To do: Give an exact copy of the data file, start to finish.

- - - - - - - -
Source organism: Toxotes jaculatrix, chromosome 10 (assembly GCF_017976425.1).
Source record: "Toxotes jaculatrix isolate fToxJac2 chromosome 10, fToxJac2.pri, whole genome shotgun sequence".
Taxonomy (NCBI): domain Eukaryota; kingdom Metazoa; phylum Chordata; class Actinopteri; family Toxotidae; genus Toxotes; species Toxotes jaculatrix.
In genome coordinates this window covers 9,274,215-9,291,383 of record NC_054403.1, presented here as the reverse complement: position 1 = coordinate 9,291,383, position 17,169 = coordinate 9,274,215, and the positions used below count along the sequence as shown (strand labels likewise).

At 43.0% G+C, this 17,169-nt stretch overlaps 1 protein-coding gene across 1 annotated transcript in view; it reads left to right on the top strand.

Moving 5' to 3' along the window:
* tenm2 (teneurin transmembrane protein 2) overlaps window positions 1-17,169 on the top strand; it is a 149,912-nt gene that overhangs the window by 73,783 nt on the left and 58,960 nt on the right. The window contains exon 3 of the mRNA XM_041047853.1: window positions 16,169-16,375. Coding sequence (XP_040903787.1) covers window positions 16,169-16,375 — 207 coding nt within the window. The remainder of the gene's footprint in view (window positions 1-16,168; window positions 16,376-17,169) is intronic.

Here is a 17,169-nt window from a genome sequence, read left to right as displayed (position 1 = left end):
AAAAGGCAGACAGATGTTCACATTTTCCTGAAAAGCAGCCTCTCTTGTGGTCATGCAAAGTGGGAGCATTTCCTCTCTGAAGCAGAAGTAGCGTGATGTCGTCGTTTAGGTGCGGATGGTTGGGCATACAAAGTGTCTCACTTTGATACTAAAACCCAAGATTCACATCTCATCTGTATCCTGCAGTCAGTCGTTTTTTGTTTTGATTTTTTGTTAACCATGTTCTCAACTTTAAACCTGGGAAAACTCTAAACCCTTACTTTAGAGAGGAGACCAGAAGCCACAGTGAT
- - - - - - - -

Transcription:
Source organism: Toxotes jaculatrix, chromosome 10 (assembly GCF_017976425.1).
Source record: "Toxotes jaculatrix isolate fToxJac2 chromosome 10, fToxJac2.pri, whole genome shotgun sequence".
Taxonomy (NCBI): domain Eukaryota; kingdom Metazoa; phylum Chordata; class Actinopteri; family Toxotidae; genus Toxotes; species Toxotes jaculatrix.
In genome coordinates this window covers 9,274,215-9,291,383 of record NC_054403.1, presented here as the reverse complement: position 1 = coordinate 9,291,383, position 17,169 = coordinate 9,274,215, and the positions used below count along the sequence as shown (strand labels likewise).

At 43.0% G+C, this 17,169-nt stretch overlaps 1 protein-coding gene across 1 annotated transcript in view; it reads left to right on the top strand.

Moving 5' to 3' along the window:
* tenm2 (teneurin transmembrane protein 2) overlaps window positions 1-17,169 on the top strand; it is a 149,912-nt gene that overhangs the window by 73,783 nt on the left and 58,960 nt on the right. The window contains exon 3 of the mRNA XM_041047853.1: window positions 16,169-16,375. Coding sequence (XP_040903787.1) covers window positions 16,169-16,375 — 207 coding nt within the window. The remainder of the gene's footprint in view (window positions 1-16,168; window positions 16,376-17,169) is intronic.

Here is a 17,169-nt window from a genome sequence, read left to right as displayed (position 1 = left end):
AAAAGGCAGACAGATGTTCACATTTTCCTGAAAAGCAGCCTCTCTTGTGGTCATGCAAAGTGGGAGCATTTCCTCTCTGAAGCAGAAGTAGCGTGATGTCGTCGTTTAGGTGCGGATGGTTGGGCATACAAAGTGTCTCACTTTGATACTAAAACCCAAGATTCACATCTCATCTGTATCCTGCAGTCAGTCGTTTTTTGTTTTGATTTTTTGTTAACCATGTTCTCAACTTTAAACCTGGGAAAACTCTAAACCCTTACTTTAGAGAGGAGACCAGAAGCCACAGTGAT